More Tame than Fame , this glossy reprise keeps the feel good uplift of Alan Parker’s 1980 original but downplays everything that made us earn it – the grungy urban setting, the back-breaking toil and the crushing disappointment of students not talented enough to make the grade. In short, everything comes a little too easy for the 2009 class of New York’s High School of Performing Arts, who have little between them and triumph besides the occasional tetchy parent and the odd romantic setback. Nor have they much going on inside either, their airbrushed personalities seeming as manufactured and bogus as their spearmint smiles, gym-honed bods and $200 haircuts.
Spanning four years, Fame 2.0 follows its anemic heroes – singers, dancers, actors and, er, filmmakers – as they go from freshmen to seniors, montaging their experiences into a series of polished but shallow vignettes. Some revolve around Denise (Naturi Naughton), a classical pianist who longs to release her secret Beyoncé; others involve Malik (Collins Pennié), a sullen rapper with a tragic past. Rather too many focus on Marco (Asher Book) and Jenny (Kay Panabaker), sweethearts who are as primly virginal at the end as they are at the beginning. Only slinky hoofer Alice rises above the herd, Kherington Payne being smart enough to let her curves do the talking.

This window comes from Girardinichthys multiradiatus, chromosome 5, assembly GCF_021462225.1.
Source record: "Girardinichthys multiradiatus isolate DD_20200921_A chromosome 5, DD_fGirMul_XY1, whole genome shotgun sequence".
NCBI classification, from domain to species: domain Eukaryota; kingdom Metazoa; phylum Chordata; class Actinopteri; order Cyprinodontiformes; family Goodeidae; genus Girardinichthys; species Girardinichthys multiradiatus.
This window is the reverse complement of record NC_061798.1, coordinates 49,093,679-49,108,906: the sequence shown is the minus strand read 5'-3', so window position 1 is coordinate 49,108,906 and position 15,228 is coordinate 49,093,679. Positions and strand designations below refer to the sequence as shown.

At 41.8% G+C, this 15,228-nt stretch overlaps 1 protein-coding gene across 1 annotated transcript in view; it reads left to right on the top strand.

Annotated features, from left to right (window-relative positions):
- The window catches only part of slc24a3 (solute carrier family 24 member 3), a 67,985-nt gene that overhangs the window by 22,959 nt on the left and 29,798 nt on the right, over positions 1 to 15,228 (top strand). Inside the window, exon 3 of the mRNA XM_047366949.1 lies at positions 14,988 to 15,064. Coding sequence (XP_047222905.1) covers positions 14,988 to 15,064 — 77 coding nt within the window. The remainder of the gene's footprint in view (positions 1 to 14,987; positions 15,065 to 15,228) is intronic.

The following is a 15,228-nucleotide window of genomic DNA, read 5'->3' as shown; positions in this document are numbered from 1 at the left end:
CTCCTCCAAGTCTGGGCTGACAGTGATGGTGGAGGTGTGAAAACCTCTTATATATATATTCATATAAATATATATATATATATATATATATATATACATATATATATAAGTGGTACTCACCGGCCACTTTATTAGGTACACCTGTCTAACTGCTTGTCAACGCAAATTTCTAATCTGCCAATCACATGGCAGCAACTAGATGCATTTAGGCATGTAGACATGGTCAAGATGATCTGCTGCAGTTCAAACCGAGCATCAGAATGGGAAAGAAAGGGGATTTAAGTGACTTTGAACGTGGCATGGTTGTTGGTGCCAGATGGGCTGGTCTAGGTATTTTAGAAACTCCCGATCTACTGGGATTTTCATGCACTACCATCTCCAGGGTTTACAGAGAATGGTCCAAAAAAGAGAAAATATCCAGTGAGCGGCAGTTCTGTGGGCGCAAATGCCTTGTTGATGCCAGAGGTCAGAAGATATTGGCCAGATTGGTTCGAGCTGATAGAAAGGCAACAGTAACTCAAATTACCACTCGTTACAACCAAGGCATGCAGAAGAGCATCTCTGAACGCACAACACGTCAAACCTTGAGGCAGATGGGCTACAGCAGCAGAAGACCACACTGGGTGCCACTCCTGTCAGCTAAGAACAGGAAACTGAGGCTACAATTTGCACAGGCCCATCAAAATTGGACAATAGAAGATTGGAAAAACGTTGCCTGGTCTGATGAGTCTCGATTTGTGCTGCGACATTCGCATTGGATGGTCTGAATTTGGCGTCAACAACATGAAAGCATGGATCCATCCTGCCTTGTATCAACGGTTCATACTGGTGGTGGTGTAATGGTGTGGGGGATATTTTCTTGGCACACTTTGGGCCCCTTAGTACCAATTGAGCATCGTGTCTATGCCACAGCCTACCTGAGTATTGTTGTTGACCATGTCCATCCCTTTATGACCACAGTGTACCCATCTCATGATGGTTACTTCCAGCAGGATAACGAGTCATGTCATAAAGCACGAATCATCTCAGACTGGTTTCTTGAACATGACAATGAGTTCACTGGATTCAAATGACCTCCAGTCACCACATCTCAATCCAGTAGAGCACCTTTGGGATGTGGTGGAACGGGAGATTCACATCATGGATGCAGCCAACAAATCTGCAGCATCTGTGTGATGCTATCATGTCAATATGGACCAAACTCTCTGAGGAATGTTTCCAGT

Along the way they receive encouragement from their teachers, unimaginatively played by the likes of Kelsey Grammer, Bebe Neuwirth and Charles S Dutton. (“The theatre is no place for cowards!” states the latter with an admirably straight face.) Really, though, you wonder why they bother. There’s not a breath of life, not a sprinkle of charisma, not a hint of rebelliousness in a faceless ensemble who don’t even get to dance on a car roof. We can forgive Fame for its reheated clichés. We can even tolerate its second-rate hip-hop. We just can’t take the timidity.
Fame costs, and right here is where we all start paying. Clearly aimed at the High School Musical crowd, with songs as bland as its fresh-faced young actors, Kevin Tancharoen’s innocuous remake is barely a footnote to its Oscar-winning predecessor.
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